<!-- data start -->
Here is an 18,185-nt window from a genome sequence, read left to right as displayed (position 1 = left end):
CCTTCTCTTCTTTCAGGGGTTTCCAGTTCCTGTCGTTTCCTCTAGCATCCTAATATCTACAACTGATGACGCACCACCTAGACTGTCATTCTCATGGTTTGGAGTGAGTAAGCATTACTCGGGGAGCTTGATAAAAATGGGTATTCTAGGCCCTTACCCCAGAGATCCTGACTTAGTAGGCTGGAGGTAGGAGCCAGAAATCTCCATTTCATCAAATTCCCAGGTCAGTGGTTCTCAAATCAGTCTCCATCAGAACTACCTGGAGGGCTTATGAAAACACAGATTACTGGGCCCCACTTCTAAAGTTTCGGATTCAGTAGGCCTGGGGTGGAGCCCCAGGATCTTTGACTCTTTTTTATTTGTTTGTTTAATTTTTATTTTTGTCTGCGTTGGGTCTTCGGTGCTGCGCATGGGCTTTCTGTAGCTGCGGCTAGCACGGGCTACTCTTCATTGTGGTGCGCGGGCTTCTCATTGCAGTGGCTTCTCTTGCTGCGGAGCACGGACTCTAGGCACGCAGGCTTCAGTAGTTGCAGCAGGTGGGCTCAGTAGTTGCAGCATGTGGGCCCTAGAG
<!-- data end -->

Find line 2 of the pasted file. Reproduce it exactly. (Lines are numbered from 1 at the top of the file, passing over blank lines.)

CCTTCTCTTCTTTCAGGGGTTTCCAGTTCCTGTCGTTTCCTCTAGCATCCTAATATCTACAACTGATGACGCACCACCTAGACTGTCATTCTCATGGTTTGGAGTGAGTAAGCATTACTCGGGGAGCTTGATAAAAATGGGTATTCTAGGCCCTTACCCCAGAGATCCTGACTTAGTAGGCTGGAGGTAGGAGCCAGAAATCTCCATTTCATCAAATTCCCAGGTCAGTGGTTCTCAAATCAGTCTCCATCAGAACTACCTGGAGGGCTTATGAAAACACAGATTACTGGGCCCCACTTCTAAAGTTTCGGATTCAGTAGGCCTGGGGTGGAGCCCCAGGATCTTTGACTCTTTTTTATTTGTTTGTTTAATTTTTATTTTTGTCTGCGTTGGGTCTTCGGTGCTGCGCATGGGCTTTCTGTAGCTGCGGCTAGCACGGGCTACTCTTCATTGTGGTGCGCGGGCTTCTCATTGCAGTGGCTTCTCTTGCTGCGGAGCACGGACTCTAGGCACGCAGGCTTCAGTAGTTGCAGCAGGTGGGCTCAGTAGTTGCAGCATGTGGGCCCTAGAG